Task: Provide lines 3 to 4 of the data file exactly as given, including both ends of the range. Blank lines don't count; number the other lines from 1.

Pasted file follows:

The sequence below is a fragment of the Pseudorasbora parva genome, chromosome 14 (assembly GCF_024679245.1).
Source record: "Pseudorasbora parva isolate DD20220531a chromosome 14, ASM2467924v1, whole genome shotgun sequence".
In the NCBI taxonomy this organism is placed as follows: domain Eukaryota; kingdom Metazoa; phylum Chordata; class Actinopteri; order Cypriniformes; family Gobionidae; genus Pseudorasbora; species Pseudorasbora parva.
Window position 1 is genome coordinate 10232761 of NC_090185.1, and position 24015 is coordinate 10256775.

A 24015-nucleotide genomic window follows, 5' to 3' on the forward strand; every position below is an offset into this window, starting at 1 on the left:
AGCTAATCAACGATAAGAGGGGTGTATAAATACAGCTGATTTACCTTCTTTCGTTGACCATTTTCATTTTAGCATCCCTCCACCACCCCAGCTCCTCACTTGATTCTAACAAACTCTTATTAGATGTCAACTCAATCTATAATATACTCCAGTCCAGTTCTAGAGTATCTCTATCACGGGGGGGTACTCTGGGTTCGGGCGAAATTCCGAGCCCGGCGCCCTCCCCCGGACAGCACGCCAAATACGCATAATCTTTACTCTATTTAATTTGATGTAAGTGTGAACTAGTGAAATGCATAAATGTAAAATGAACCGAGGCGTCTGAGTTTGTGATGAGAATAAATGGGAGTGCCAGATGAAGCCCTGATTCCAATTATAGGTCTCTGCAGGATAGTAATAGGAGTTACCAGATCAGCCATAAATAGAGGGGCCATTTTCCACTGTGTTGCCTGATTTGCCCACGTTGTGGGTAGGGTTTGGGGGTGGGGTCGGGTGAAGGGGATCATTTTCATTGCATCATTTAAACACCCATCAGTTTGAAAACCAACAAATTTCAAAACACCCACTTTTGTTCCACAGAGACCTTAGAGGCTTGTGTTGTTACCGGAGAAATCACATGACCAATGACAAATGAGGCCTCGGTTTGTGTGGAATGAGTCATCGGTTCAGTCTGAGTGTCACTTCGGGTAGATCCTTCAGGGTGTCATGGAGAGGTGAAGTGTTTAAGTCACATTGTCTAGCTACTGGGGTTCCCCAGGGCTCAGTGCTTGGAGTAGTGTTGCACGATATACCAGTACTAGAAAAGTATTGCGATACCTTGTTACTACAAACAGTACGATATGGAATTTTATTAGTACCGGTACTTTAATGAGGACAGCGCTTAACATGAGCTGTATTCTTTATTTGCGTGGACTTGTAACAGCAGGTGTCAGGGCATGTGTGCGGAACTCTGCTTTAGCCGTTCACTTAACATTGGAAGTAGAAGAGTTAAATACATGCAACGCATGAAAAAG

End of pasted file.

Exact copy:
In the NCBI taxonomy this organism is placed as follows: domain Eukaryota; kingdom Metazoa; phylum Chordata; class Actinopteri; order Cypriniformes; family Gobionidae; genus Pseudorasbora; species Pseudorasbora parva.
Window position 1 is genome coordinate 10232761 of NC_090185.1, and position 24015 is coordinate 10256775.